The Harrowing Tree

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Chapter Twelve

TWELVE

It was late, well after midnight when Tanner Driscoll woke to a knocking at his door. He’d been sleeping soundly—possibly more soundly than he could recall ever sleeping before—when the sound startled him awake. It wasn’t a simple tap-tap-tap, either, but a pounding against his screen door, which emitted a clang-clang-clang-clang that seemed to shake the whole house.

Tanner scratched his bare stomach and slipped on a pair of shorts before heading downstairs. He peered through the small glass window, and when he saw it was Jeannie and Mark, he opened the door wide and ushered them inside, out of the cold.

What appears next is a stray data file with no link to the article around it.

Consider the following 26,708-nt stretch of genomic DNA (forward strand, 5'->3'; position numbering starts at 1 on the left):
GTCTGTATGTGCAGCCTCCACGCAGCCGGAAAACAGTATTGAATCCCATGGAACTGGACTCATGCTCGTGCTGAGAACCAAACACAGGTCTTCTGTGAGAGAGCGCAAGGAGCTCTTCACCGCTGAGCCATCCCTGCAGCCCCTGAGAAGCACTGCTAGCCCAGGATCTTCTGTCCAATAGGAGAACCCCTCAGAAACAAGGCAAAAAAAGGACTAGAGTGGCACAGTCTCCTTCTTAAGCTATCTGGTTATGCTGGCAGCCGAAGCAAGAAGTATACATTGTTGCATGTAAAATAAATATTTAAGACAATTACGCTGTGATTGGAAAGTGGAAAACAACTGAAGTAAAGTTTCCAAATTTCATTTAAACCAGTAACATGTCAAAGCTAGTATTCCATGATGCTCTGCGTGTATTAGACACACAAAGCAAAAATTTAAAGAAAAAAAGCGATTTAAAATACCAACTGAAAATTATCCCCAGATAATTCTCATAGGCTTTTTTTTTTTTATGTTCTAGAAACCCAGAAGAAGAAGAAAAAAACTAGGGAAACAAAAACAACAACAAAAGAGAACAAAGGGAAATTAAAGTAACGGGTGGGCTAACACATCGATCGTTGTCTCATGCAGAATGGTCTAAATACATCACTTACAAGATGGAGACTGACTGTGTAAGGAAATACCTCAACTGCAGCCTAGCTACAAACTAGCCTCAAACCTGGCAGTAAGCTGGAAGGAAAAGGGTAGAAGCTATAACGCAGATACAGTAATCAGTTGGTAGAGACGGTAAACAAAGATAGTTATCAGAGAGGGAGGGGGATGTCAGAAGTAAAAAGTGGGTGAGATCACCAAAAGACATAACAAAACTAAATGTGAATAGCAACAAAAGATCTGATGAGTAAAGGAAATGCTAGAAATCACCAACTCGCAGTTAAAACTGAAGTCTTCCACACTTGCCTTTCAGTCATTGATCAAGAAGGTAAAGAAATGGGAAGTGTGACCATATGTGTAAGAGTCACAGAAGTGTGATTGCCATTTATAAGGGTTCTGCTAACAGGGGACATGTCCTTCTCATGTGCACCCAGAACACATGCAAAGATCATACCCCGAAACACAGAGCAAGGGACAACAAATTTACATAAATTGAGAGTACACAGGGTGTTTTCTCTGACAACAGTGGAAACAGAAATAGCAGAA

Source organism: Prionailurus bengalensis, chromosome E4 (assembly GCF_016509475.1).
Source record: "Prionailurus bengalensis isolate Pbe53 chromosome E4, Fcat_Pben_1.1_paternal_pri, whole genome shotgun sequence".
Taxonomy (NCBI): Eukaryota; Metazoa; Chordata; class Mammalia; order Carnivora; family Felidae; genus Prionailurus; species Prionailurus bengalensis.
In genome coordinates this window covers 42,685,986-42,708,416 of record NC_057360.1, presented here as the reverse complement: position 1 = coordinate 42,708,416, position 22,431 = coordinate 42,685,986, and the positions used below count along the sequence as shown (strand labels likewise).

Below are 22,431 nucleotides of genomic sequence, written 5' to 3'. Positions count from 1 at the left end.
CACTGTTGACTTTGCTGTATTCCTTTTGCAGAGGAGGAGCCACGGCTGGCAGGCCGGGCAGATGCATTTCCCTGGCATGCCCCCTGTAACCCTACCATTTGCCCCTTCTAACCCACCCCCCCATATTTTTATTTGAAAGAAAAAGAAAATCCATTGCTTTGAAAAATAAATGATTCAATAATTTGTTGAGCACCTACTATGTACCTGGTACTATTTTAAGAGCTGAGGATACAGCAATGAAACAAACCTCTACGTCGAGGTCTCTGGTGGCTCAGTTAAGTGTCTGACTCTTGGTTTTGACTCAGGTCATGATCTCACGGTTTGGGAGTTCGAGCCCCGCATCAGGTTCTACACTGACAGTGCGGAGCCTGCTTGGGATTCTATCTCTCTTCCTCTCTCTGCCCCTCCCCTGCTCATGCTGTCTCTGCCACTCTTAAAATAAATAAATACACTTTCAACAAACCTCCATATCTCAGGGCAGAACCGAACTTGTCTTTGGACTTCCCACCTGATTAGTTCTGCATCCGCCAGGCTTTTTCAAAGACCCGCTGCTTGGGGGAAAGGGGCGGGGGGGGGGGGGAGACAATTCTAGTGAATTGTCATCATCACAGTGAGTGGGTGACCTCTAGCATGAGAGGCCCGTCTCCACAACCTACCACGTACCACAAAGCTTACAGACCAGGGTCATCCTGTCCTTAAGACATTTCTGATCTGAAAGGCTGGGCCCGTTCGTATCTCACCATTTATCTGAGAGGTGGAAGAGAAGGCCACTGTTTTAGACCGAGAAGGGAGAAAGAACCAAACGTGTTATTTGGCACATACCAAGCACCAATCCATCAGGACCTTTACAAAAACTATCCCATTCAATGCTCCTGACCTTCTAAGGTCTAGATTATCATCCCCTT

“What the devil is going on?”

“They caught him,” Jeannie quickly said.

And Mark, just as fast, added, “We think.”

“No, it has to be him,” Jeannie said, giving him a look, breathing warmth into her cold, cupped fingers. “There were two of them. One a woman. Do you think it was a team effort?”

Tanner shook his head. “Please,” he said, running a tired hand through his hair, and down over his face. “Slow down and explain.”

Jeannie took his arms and shook him. “They caught Kerry’s killer!”

“We think,” Mark added again.

“We just saw them,” Jeannie said. “The police had them cuffed and everything. They’re in the station right now!”

Tanner looked past her, towards the door, now shut, almost as though he could see right through it, straight across the town common, up the steps of the police station to the second floor. Where the killer now stayed.

“Are you sure?”

Jeannie shook her head. “A double arrest in Bellriver? What else could it be?”

“We’re heading over there now to find out. Grab your boots. Come on, come on!” urged Jeannie, pushing him back towards the stairs.

Tanner went, and with each step, he could feel the sleep slowly leaving him.

Kerry’s killer. Could they really have caught him?